I’ve often said my favourite part of reading is the imagination, my mind completely dropping out of reality and immersing itself in another world. There are certain scenes I can still see vividly in my mind – Jace and Clary in the alleyway (City of Fallen Angels), the car park elbow dislocation (Beat The Reaper), Arachne’s lair (Fated)…

But as soon as I start to really look at the images in my mind, they start to slip away. If I try explaining or drawing what I see, they disappear. Because there’s a dream-like aspect to these images that doesn’t make sense in reality. Sometimes there’s more than 360 degrees or maybe gravity doesn’t move in the right direction.  It’s very Inception. Images at first might make sense, but as the books add different details, my world must bend.

This is why I’ve always loved bookish fan art. The artists can not only visualise the image, but also explore it well enough to draw, paint or illustrate it. Sometimes it’s the characters, a scene or an interpretation of the story, but it’s always magical. It’s a book coming to life in the hands of a person.

This is a collection of my favourite fan art from my favourite books (that have not become movies – I’ve always felt the films ruined the magic of bookish fan art).

Please note: I have contacted the people responsible for these images and they have kindly given me permission to post their art. Please don’t steal it. Visit the original Deviant Art pages if you’re a fan, and leave a comment or check out their other work. These guys do fan art for heaps of books and you might find some from your own favourites. 

Collage image

  1. Harry Dresden by thegryph (The Dresden Files – Jim Butcher)
  2. Atticus O’Sullivan by Codi Vrosh (The Iron Druid Chronicles – Kevin Hearne)
  3. Mr. Wednesday by zelu (American Gods – Neil Gaiman)
  4. Meeting by Jo-yumegari (Daughter of Smoke & Bone – Laini Taylor)

Do you like fan art? Which is your favourite? Let me know if you do your own fan art because I’d love to check it out! And remember to leave me links to your own Musing Monday posts!

Musing Mondays is a weekly bookish meme, hosted by MizB of Should Be Reading, in which we muse about books and reading.  Anyone can join in!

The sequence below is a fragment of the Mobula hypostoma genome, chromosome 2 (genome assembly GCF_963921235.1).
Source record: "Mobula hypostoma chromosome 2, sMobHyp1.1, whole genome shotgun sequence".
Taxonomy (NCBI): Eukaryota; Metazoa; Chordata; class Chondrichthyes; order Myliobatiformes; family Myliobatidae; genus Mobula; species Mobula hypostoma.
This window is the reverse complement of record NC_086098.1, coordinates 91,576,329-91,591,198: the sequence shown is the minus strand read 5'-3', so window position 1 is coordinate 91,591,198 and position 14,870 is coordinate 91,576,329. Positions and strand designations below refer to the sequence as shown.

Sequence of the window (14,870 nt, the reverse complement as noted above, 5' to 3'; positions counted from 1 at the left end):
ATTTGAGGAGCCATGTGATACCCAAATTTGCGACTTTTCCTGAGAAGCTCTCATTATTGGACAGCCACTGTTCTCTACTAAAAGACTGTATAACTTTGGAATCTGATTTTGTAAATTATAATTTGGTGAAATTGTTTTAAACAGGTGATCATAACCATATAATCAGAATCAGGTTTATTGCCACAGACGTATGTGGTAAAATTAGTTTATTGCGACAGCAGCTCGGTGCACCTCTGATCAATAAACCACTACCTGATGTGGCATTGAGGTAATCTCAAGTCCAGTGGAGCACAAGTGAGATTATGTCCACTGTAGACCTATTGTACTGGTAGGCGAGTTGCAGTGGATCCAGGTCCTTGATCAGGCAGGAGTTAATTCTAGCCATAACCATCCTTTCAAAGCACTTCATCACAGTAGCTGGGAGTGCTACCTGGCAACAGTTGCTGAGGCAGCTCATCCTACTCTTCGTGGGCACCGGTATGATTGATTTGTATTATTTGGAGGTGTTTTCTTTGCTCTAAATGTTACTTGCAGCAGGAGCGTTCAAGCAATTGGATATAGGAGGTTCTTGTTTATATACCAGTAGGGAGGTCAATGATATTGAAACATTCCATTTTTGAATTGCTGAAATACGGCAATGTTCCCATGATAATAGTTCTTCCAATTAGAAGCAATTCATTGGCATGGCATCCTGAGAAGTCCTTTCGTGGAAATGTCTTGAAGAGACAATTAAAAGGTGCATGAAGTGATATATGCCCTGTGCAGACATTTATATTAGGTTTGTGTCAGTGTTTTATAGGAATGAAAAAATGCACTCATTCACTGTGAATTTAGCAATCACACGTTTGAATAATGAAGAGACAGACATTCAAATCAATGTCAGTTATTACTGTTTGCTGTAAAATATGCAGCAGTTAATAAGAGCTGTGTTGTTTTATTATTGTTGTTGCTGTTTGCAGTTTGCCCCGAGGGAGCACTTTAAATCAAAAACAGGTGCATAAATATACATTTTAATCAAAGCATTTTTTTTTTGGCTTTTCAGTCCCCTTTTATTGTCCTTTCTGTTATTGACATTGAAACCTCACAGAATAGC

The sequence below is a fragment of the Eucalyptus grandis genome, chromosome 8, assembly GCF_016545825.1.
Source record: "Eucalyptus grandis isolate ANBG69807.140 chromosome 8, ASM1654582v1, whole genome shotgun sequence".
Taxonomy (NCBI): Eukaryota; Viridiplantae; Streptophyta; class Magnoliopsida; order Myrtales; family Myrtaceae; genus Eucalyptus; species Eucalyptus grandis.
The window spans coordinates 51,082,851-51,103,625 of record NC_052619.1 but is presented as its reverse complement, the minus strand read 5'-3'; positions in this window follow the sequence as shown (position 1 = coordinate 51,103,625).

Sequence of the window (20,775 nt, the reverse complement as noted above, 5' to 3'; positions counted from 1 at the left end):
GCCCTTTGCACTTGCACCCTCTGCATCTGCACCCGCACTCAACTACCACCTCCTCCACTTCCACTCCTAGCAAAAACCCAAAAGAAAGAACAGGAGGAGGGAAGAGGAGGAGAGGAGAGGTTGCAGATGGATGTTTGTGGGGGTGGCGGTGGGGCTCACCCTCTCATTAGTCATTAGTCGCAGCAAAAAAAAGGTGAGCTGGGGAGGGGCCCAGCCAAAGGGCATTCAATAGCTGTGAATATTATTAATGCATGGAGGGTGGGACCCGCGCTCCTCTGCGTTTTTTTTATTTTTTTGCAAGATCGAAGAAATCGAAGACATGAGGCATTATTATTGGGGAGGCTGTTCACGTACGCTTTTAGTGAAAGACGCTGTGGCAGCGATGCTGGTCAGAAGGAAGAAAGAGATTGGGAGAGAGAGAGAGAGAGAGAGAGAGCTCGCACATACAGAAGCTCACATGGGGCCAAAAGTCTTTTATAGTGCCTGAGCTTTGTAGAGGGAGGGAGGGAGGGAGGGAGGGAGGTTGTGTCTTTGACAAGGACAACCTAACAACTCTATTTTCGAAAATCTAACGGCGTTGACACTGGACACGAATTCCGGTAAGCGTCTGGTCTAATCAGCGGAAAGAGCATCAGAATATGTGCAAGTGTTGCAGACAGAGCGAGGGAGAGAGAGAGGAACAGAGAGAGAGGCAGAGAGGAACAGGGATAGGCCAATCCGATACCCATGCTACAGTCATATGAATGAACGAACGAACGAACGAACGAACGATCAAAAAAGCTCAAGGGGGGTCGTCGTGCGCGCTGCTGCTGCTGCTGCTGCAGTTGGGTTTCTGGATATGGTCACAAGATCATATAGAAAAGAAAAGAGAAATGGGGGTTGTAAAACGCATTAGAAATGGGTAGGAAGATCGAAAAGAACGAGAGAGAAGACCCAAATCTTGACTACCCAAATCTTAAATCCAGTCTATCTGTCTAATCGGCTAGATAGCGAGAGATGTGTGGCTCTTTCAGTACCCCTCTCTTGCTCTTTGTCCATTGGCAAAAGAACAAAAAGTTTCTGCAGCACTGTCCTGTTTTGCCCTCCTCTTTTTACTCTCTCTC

It sounds like a tale of true love

Musing Monday highlighter

city of heavenly fire coverHONK HONK! That beautiful sound of the parcel delivery man honking his horn at my gate. I was still in my pyjamas, drinking my morning tea and scrolling through Tumblr. I wasn’t going to go out. I could just get whatever it was from the post office tomorrow. But then I remembered… City of Heavenly Fire pre-orders started shipping last week!

As I ran out of the house, unbrushed hair flying around my face, socks getting soaked on the grass (I did not have time for shoes), hands holding my bouncing chest in place (you know what I mean) I realised something.

I’ve called The Mortal Instruments my guilty pleasure series before but that isn’t entirely accurate.  Do I love this series? Yes. Is this series flawed? Yes. Do I get a magical feeling in my belly every time I read it? Yes. Do I feel guilty about it? Hell no.

I was running to meet the end of an era. The Mortal Instruments series is what I consider to be one of my ‘gateway books’, one of those books that has shaped my entire reading life.

It was my first urban fantasy.  One day Mum brought me home a copy of the first book, City of Bones, and I devoured it.  I read the next in the series and started demanding other urban fantasy books.